JCuda driver API vs Cuda driver API

Hello! Why JCuda doesn’t provide the runtime API for Cuda (but only for libraries such as Cublas)? In the example code “JCuda driver API” the cubin file is loaded, whereas in Cuda C Programming Guide 3.2 (Driver API) the ptx file is used. What determine this difference ?


I’m not sure what you mean by a support of the CUDA Runtime API. All the functions from the CUDA Runtime API are offered by JCuda. It can be used to interact with the Runtime Libraries, CUBLAS, CUFFT, CUDPP, CURAND and CUSPARSE.

The main “limitation” of the JCuda version of the Runtime API compared to the “real” CUDA Runtime API in C is that you can not call own kernels using the
syntax in JCuda. That’s basically because CUDA is not a library, but a programming language - it’s 99% equal to C, but it’s still a programming language on its own, with its own compiler. You simply can not use the <<<…>>> syntax in Java…

So if you only want to use the Runtime libraries, you can do the memory management etc. with the JCuda Runtime API, and execute the Runtime library functions, e.g. that of JCublas. If you want to write own kernels, you have to use the Driver API. Fortunately, starting with CUDA 3.0, both APIs are interoperable, meaning that you can use the runtime libraries and apply own kernels to the same data.

BTW: I already mentioned in a previous post that the differentiation between runtime and driver API seems rather artificial for me. I’m not sure why NVIDIA decided to implement it that way. Both APIs are essentially equal, except for some renamings, and the possibility to launch own kernels via the <<<…>>>-calls with the Runtime API, or by loading Modules with the driver API - but I’m sure they had their reasons to do so…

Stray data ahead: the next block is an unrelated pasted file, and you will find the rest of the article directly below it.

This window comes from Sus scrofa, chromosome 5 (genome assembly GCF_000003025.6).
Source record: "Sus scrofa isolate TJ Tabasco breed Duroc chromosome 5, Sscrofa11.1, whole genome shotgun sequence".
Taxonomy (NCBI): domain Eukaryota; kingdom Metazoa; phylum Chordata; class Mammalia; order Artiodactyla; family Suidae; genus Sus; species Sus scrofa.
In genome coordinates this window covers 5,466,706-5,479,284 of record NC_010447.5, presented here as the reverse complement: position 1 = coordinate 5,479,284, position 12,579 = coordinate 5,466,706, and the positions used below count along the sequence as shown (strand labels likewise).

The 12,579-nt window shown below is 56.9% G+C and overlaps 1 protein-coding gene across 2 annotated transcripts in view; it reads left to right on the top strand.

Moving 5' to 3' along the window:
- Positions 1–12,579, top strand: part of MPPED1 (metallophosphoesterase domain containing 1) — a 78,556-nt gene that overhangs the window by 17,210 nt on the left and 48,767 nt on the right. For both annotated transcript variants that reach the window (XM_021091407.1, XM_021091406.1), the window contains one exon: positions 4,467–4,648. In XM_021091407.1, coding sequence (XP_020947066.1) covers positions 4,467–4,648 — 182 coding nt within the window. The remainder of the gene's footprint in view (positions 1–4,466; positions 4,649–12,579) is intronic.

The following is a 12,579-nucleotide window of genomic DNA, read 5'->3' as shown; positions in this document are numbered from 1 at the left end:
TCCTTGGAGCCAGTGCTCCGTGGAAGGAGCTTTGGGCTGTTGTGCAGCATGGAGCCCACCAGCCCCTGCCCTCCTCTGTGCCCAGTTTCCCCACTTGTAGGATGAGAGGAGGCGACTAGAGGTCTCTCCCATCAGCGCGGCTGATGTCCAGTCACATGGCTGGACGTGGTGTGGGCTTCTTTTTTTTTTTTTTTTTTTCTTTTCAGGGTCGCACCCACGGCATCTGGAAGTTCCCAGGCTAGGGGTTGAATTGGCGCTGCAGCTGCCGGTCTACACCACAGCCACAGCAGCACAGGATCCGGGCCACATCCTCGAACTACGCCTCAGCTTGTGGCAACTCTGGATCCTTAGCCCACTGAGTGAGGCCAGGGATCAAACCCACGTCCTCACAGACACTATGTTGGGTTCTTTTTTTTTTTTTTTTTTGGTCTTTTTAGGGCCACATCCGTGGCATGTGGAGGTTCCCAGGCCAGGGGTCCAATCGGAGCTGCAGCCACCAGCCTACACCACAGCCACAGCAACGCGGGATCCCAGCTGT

The difference between CUBIN and PTX can (in a simplified form, don’t pin me down to this…) be described roughly like that:
The CUBIN file contains the precompiled, binary code. This format is specific for a certain architecture (meaning that it is specific for one version of GPUs, e.g. for GeForce cards, or for Fermi cards…)
The PTX file is something like “CUDA Assembler”. It is a more general description, can can be translated into a CUBIN file at runtime.

In fact, using a PTX would be more flexible than using a CUBIN, and I intend to update the samples to use PTX files in the future. In this case, the “Just-In-Time-Compilation” functions of the Driver API have to be used. I’ll try to do this step by step, after I have finished the update to CUDA 4.0.


Thank you for the answer. I have a few practical questions so I did a simple application which uses my own kernel (JCuda version of the vector additon from Cuda C Programming Guide 3.2, chapter 3.2.1). Unfortunately
I can’t compile my program (nvcc fatal : Cannot find compiler ‘cl.exe’ in PATH).

I use Windows Xp Sp3 and Netbeans 6.7.1. I have installed: Cuda Toolkit 3.2, the newest nvidia drivers for my graphics card Geforce GTX 560 Ti, Microsoft Visual C++ Express Edition 2008 (configured and working properly with cuda, here is the instruction: http://gamelab.epitech.eu/blogtech/?p=13).

I copied necessary JCuda dll’s to my Netbeans project location and added jcuda-0.3.2.a.jar and jcudaUtils-0.0.2.jar to the project. My project folder also contains VectorAdd.cu file.


extern "C"

__global__ void VecAdd(float* A, float* B, float* C, int N) 

	int i = blockDim.x * blockIdx.x + threadIdx.x;